Over on TikTok, you’ll see a number of creators ‘romanticising’ their lives.
But what happens if you start to adopt this way of thinking off social media and into your everyday life?
This is what 27-year-old Sravya Attaluri has been doing to help with her depression – and with great results.
The Londoner tells Metro.co.uk: ‘I like the term “romanticising” because it sounds like I’m trying to fall in love with my life, which is exactly what I’m doing.’
The trend involves looking at your life in a positive light, trying to find the ‘romance’ in the mundane, and shifting your perspective.
It’s in-line with the other social movements we’ve seen pop up in recent years, such as ‘main character energy’, in which you view yourself as the main character in your life.
Both trends are about viewing yourself in a more positive light and encouraging better self-care.
For Sravya, she explains: ‘I have found that defining my life in a positive way leads to a more positive outlook.
‘I rewrite the narrative I tell myself through the process of “romanticising” which helps me find happiness in the aspects of my life that would otherwise go unnoticed.
‘I suffer with depression and anxiety and have done for a long time, and I’m on medication for it. I found that my outlook on life was very bleak, and it made me feel hopeless.
‘As part of my cognitive behavioral therapy (CBT), I was taught to reframe my thoughts – to look at things differently.
‘This includes rewriting my past and learning to deal with the uncertainty of the future.’
This reframing fits into her romanticising philosophy.
‘It wasn’t easy for me to change my perspective,’ she adds, ‘but I found that by practicing for four years and slowly changing my behavior, I could find joy in my life.
‘It’s not like I don’t feel down – I still struggle with depression.
‘But now it’s easier for me to recognise and reframe my thoughts. It’s an exercise you have to practice.’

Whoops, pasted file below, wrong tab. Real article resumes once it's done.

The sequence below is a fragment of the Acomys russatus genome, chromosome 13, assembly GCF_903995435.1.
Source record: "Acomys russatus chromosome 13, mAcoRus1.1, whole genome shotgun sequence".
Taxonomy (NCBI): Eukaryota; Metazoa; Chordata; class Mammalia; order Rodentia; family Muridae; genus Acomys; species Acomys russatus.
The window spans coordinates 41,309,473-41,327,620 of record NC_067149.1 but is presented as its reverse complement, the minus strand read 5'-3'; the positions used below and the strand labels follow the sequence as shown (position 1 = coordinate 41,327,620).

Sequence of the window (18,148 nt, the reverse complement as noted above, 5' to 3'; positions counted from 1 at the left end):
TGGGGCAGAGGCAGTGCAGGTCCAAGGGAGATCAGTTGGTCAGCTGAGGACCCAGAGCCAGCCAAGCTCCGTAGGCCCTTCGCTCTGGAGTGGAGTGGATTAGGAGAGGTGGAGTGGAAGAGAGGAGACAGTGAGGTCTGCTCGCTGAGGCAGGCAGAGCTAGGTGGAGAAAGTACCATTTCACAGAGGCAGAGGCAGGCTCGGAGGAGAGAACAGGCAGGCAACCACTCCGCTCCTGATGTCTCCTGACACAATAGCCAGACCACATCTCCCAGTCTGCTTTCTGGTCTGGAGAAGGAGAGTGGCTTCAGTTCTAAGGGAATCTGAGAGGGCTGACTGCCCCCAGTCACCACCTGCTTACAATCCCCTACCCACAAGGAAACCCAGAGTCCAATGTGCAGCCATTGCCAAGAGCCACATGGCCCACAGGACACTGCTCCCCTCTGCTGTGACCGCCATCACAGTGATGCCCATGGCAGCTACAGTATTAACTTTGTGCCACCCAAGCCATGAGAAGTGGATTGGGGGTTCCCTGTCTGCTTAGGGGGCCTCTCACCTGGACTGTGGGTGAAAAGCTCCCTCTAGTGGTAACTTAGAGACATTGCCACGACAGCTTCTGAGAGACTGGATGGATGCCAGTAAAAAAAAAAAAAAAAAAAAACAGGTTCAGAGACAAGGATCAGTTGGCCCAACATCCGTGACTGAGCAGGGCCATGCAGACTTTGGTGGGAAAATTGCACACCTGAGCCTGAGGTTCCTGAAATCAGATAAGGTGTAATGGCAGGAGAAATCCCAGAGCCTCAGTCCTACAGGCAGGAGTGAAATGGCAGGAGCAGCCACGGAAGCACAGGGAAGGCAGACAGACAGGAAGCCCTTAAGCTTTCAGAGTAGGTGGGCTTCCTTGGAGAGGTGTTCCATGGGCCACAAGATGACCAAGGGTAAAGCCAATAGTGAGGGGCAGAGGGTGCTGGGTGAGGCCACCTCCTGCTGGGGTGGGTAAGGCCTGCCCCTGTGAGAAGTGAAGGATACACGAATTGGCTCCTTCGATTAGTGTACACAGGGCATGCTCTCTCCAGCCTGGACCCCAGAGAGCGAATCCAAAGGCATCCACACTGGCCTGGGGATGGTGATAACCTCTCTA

However, this practice didn’t come easy to Sravya at first. In fact, she was initially ‘resistant’ to it when first hearing the term.
She says: ‘I thought “romanticising” was impossible, and I didn’t realise that it was in my control.
‘I felt frustrated when people told me that I needed to see positives in my life when I felt like there weren’t any.
‘At first, I started small, with a gratitude journal that I didn’t show anyone. Over time, it got easier.’
Now, Sravya will recount her day’s events and look at them in an uplifting light – from small things, such as something she’s eating or drinking, through to her social interactions.
Almost like rose-tinted vision, but without the naivety.
This means she can focus her attention on what she enjoys, rather than linger on the things that bring her down.
She says: ‘I find that when I recall negative memories, I can frame them in a positive light by focusing on how the experience has helped me grow.
‘For example, I realised that describing my experiences in a way that helps me move forward, helps me cope with the difficulties of life. On a daily basis, I practice journaling and working on my communication skills.
‘My partner and I also do a monthly “cheers list” where we write down all the things we are proud of and cheers to each one.
‘I cope with my past trauma by rewriting the narrative of what happened, which helps me to move forward.
‘I also replace anxiety with excitement now, focusing on the fact that I have previously overcome challenges so that I can overcome new ones, too.
‘This helps me manage my depressive episodes a little better.’
Romaticising your life isn’t a ‘cure’ by any means for mental health issues, but it can make coping a little bit easier.
Rather than banish depressive spells, the practice has made Sravya ‘more optimistic and confident’ than she ever thought she could be.
She adds: ‘I’m currently working on my master’s degree in psychology and neuroscience.
‘I’ve been learning about memory bias, and I just read a study about how people with depression tend to recall negative memories more often than positive ones.
‘I’ve found by romanticising my life, and actively narrating positive stories for myself, it’s helped me change the way I see things.’
She now wants to share her experience of this, in the hope that it can help others.
The 27-year-old continues: ‘I think there’s a very fine line between reappraising my thoughts to see life more positively and being unrealistic about reality and having an optimism bias.
‘I’ve learnt to change the emotional impact of my past and I’m able to come up with a more optimistic perspective when considering my present.
‘I can now also better regulate my fear – which is often extreme with my anxiety – when considering the future.’
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